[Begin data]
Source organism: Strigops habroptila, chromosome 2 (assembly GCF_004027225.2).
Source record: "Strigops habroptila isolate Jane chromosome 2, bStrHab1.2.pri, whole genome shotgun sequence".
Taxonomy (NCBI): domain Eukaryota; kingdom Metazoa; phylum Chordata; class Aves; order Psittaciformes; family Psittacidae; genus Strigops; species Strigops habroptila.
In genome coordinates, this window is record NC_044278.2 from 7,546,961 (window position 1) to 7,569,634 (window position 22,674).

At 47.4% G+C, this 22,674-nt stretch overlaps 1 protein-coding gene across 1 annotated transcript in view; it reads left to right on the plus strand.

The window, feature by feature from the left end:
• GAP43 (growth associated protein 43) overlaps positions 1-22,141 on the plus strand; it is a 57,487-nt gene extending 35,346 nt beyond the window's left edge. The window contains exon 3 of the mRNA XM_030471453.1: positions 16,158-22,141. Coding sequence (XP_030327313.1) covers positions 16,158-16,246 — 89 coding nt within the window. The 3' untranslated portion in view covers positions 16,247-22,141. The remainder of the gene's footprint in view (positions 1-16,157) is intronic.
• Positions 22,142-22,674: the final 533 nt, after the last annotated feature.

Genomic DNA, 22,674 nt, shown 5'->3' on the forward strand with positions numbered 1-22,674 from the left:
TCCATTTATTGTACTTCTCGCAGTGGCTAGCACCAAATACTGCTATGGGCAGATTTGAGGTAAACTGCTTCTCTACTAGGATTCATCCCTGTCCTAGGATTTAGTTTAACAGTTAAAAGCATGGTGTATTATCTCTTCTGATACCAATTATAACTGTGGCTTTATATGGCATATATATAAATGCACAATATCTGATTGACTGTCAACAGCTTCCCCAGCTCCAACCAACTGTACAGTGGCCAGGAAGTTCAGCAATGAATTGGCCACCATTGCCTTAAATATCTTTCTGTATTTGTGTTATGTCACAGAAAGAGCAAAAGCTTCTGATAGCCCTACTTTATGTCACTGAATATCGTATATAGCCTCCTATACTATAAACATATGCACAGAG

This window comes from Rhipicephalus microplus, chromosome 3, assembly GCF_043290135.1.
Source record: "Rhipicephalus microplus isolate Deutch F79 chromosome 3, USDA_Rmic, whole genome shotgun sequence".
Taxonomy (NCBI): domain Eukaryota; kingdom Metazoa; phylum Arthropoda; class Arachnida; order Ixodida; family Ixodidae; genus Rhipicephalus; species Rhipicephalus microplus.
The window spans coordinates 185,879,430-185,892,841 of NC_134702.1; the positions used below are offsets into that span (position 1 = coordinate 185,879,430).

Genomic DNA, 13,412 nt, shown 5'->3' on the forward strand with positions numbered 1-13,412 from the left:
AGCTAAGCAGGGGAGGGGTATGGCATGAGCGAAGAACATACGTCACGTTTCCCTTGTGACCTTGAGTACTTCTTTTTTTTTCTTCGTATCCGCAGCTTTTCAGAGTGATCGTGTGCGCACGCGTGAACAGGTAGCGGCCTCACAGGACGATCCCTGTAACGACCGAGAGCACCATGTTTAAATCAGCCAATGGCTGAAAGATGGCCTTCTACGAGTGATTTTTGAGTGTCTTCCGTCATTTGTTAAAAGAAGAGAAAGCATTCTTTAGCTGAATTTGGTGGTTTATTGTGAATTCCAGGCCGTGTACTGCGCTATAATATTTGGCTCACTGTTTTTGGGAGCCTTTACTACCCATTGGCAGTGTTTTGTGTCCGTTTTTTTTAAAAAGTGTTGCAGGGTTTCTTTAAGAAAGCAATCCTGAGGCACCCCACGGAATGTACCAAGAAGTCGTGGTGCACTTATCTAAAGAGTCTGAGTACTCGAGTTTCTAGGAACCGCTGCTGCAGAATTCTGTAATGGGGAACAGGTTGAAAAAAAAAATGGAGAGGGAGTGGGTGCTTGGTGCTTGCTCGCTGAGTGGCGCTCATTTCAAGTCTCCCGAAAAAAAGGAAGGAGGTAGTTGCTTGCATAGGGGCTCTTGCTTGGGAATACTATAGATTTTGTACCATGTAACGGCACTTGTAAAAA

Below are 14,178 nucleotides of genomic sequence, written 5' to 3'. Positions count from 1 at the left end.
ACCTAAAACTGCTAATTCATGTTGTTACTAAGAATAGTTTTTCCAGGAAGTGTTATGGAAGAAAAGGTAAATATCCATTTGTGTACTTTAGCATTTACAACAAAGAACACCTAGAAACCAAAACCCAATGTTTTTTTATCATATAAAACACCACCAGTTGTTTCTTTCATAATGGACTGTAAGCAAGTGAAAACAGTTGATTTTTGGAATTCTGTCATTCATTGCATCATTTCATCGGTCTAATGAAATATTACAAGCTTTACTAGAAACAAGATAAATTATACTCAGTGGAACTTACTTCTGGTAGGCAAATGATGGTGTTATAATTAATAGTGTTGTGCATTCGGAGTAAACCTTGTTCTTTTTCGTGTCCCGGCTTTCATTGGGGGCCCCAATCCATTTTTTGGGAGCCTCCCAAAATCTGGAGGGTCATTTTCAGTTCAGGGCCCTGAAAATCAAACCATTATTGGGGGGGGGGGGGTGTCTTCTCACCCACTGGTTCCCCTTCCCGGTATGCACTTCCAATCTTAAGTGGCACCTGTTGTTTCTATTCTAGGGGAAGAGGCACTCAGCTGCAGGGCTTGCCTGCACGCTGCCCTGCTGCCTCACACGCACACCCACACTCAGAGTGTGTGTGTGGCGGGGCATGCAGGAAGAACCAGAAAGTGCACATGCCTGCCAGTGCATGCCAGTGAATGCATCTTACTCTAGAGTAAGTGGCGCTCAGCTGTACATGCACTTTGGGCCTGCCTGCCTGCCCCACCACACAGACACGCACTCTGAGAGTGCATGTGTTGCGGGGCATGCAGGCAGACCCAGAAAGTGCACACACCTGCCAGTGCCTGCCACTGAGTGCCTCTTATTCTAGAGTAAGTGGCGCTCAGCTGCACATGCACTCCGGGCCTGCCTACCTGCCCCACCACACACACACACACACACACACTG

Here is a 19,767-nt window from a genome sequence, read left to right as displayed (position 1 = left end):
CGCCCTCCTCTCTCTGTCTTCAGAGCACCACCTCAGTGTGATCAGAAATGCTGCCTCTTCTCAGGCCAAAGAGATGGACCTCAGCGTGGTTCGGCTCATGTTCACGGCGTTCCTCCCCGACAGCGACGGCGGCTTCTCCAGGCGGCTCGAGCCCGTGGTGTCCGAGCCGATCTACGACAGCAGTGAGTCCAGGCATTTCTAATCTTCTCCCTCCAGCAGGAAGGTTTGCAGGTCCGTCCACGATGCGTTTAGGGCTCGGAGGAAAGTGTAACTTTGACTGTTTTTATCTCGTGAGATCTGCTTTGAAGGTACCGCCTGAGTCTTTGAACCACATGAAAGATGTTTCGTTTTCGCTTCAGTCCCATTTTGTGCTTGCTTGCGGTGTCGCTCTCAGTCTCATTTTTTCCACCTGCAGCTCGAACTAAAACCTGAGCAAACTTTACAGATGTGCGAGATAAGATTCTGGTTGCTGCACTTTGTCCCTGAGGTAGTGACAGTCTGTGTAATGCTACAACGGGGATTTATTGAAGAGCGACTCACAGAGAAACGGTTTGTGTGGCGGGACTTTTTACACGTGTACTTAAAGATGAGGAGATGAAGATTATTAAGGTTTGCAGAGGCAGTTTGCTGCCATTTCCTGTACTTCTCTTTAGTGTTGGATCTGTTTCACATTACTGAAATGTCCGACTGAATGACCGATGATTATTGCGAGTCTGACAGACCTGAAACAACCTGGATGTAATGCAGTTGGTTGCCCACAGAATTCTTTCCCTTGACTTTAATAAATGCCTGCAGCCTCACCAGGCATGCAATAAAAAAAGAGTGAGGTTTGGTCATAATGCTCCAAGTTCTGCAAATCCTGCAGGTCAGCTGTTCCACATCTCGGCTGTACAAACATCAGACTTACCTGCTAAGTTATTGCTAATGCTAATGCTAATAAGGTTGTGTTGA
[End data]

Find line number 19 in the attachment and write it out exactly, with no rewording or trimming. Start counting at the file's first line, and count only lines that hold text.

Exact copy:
Here is a 19,767-nt window from a genome sequence, read left to right as displayed (position 1 = left end):